Stocks hover near record highs, mixed dollar, lira in freefall, bitcoin exhaustion

Earnings continue to impress as 84% of S&P 500 companies have topped expectations.  US stocks are hovering near record highs, but seem poised to consolidate until investors know what will be the final version of Biden’s economic package and until next week’s earnings updates from the rest of the mega-cap tech stocks.  The US economy is still on solid footing, but now inflation remains the biggest threat.  The commodity move higher may continue as rising production costs and some COVID outbreaks could continue to derail output.

US Data

A mixed bag of economic data did not move the needle for investor expectations on when the Fed will raise rates.  Jobless claims made a new post-pandemic low, the housing market saw better-than-expected demand for previous homes, while the Philly Fed business outlook softened and the leading index dipped more than forecasts.

Inflation pressures continue to dominate the focus on Wall Street and that could continue to keep pushing Treasury yields higher.  The five-year Treasury yield rose 3.5 basis points to 1.20%, the highest level since February 2020.


The dollar was little changed after a weekly jobless claims made a fresh post-pandemic low, primarily because Fed watchers are waiting to see if the next few months of data show how much inflation is transitory.  The dollar was weaker against the Japanese yen and little changed to the euro.

The lira tumbled to fresh record lows after the CBRT once again caved to Erdogan’s pressure and delivered a larger-than-expected rate cut.  The Turkish central bank’s bold strategy to disregard inflationary pressures and common sense central banking has the lira in freefall and that could continue as they noted they still have limited room for a downward adjustment to the policy rate.

Bitcoin running on fumes

Bitcoin exhaustion is settling in as many retail traders shift gears and focus on altcoins.  The ProShares Bitcoin ETF debut was a success after gaining over USD 1.1 billion in assets in just two days.  It is unclear how much demand exists for the Valkyrie Bitcoin Strategy fund that will launch on Friday.  Valkyrie has had some trouble deciding on a ticker, going back and forth with BTF or BTFD, which for some means “buy the dip” with an expletive.  If you’re looking for an ETF that attracts older money, the BTF symbol might be the preferred choice.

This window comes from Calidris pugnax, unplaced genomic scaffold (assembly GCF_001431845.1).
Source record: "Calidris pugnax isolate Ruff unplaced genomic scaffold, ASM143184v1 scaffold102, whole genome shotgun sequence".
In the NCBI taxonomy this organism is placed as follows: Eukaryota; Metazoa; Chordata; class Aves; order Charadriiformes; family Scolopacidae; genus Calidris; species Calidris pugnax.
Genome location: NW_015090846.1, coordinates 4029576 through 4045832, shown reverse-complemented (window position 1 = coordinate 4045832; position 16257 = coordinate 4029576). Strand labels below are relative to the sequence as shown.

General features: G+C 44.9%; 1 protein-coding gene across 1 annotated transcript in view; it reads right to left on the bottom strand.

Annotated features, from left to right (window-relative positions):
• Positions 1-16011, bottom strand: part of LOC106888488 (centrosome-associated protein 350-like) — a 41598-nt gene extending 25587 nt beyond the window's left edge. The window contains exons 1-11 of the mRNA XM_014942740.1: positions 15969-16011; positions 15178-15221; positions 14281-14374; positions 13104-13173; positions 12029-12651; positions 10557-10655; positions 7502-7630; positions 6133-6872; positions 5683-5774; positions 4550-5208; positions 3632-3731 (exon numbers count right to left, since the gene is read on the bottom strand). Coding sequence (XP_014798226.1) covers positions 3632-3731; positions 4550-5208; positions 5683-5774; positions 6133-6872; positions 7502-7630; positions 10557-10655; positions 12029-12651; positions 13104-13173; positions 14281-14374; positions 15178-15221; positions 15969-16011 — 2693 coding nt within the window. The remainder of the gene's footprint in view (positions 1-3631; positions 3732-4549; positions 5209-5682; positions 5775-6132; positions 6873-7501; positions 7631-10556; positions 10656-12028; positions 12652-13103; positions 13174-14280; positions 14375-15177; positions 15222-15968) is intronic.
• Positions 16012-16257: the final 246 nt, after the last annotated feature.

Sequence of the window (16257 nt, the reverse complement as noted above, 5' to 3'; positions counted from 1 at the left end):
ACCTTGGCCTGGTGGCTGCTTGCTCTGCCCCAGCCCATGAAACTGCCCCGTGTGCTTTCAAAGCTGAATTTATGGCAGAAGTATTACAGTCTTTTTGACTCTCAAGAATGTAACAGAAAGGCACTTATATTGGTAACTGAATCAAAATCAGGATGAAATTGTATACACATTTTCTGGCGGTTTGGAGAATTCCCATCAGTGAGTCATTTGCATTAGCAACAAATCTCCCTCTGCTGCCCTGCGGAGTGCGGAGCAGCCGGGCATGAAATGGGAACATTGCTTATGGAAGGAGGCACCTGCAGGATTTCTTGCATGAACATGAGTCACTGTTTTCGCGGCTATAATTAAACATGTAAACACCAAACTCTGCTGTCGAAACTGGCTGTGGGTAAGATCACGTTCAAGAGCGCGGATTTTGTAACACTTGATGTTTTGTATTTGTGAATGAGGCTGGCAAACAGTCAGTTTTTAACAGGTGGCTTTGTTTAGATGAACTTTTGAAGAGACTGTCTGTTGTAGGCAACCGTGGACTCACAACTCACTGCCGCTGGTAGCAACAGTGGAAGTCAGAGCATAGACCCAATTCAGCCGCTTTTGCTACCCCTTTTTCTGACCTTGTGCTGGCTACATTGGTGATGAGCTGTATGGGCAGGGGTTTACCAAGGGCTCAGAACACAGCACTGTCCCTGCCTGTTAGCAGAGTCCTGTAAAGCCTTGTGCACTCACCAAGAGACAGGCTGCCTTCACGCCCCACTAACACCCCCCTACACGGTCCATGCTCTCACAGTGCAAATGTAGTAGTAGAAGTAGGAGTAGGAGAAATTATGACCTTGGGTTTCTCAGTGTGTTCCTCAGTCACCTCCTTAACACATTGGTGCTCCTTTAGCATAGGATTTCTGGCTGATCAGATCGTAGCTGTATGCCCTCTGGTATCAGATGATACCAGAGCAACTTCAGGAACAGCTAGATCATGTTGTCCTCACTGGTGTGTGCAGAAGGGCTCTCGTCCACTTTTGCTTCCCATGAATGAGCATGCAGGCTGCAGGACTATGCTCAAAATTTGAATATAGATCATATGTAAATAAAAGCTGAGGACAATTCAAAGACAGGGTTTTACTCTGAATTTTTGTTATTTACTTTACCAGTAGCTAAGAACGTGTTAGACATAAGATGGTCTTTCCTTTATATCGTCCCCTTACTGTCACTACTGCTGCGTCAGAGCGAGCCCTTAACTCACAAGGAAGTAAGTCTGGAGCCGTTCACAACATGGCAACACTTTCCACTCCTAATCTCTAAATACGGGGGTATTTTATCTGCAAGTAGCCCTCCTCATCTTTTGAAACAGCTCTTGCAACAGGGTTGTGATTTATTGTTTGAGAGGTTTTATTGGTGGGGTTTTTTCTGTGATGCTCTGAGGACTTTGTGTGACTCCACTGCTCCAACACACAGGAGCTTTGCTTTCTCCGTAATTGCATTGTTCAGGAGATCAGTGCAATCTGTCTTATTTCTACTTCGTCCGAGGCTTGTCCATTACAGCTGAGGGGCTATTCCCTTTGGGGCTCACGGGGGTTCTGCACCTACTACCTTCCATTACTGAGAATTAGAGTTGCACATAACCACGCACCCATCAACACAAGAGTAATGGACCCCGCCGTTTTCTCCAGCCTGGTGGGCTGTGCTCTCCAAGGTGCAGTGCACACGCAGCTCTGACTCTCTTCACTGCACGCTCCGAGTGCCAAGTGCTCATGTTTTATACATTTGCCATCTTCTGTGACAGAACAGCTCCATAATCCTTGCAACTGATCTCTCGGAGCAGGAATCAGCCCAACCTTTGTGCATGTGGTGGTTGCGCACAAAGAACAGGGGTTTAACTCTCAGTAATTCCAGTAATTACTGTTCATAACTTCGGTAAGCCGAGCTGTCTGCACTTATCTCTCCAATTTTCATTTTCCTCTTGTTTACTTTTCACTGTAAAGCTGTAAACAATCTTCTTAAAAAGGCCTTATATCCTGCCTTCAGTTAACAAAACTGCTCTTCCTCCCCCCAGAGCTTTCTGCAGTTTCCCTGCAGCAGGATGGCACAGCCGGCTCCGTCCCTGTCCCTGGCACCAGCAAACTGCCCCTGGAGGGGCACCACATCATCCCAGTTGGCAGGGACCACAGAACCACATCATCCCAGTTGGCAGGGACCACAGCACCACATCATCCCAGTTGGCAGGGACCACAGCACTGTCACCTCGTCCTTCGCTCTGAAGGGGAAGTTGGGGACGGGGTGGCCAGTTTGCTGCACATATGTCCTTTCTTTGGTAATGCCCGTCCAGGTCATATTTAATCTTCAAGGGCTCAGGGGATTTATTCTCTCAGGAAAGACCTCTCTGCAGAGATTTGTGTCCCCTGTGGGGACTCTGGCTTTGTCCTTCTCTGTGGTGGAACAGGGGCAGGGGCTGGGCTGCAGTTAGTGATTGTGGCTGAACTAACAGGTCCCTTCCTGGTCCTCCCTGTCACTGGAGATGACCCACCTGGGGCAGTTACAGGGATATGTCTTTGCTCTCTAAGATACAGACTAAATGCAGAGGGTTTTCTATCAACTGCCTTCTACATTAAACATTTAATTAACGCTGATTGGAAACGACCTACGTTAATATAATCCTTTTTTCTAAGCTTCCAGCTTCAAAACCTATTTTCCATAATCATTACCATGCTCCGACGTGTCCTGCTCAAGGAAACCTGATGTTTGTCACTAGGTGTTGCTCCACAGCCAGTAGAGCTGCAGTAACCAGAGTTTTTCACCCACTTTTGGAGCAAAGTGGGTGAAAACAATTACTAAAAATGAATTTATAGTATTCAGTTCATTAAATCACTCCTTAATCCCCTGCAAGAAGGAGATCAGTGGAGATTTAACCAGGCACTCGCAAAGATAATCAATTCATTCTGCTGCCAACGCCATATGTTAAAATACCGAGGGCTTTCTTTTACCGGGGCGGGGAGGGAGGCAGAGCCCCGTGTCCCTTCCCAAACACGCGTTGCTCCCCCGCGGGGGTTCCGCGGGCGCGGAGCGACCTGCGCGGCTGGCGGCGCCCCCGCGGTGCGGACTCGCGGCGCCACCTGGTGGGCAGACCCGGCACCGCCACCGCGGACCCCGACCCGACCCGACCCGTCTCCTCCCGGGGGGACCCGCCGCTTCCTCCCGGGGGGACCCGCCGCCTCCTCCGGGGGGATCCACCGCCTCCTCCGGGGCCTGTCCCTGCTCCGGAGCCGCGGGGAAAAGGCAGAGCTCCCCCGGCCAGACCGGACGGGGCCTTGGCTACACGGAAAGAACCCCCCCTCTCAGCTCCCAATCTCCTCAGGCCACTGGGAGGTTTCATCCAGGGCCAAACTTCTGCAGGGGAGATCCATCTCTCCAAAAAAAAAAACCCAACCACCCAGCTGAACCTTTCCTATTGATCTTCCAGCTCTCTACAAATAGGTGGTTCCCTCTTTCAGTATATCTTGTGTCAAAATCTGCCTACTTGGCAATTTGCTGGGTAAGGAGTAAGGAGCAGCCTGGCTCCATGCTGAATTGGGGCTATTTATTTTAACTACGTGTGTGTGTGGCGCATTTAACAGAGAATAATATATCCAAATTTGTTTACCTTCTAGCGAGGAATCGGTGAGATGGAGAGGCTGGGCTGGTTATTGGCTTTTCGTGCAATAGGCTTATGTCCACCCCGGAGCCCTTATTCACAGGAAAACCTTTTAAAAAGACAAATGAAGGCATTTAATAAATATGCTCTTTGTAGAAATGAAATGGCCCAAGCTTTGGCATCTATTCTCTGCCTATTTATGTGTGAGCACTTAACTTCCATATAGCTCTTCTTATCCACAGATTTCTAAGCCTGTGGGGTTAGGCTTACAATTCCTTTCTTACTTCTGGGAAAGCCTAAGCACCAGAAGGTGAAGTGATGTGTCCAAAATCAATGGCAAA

If Bitcoin continues to slide, initial support could come from the USD 62,000 level, with major support coming from the USD 58,000 region.

This article is for general information purposes only. It is not investment advice or a solution to buy or sell securities. Opinions are the authors; not necessarily that of OANDA Corporation or any of its affiliates, subsidiaries, officers or directors. Leveraged trading is high risk and not suitable for all. You could lose all of your deposited funds.

Ed Moya

Ed Moya

Senior Market Analyst, The Americas at OANDA
With more than 20 years’ trading experience, Ed Moya is a senior market analyst with OANDA, producing up-to-the-minute intermarket analysis, coverage of geopolitical events, central bank policies and market reaction to corporate news. His particular expertise lies across a wide range of asset classes including FX, commodities, fixed income, stocks and cryptocurrencies. Over the course of his career, Ed has worked with some of the leading forex brokerages, research teams and news departments on Wall Street including Global Forex Trading, FX Solutions and Trading Advantage. Most recently he worked with, where he provided market analysis on economic data and corporate news. Based in New York, Ed is a regular guest on several major financial television networks including CNBC, Bloomberg TV, Yahoo! Finance Live, Fox Business and Sky TV. His views are trusted by the world’s most renowned global newswires including Reuters, Bloomberg and the Associated Press, and he is regularly quoted in leading publications such as MSN, MarketWatch, Forbes, Breitbart, The New York Times and The Wall Street Journal. Ed holds a BA in Economics from Rutgers University.
Ed Moya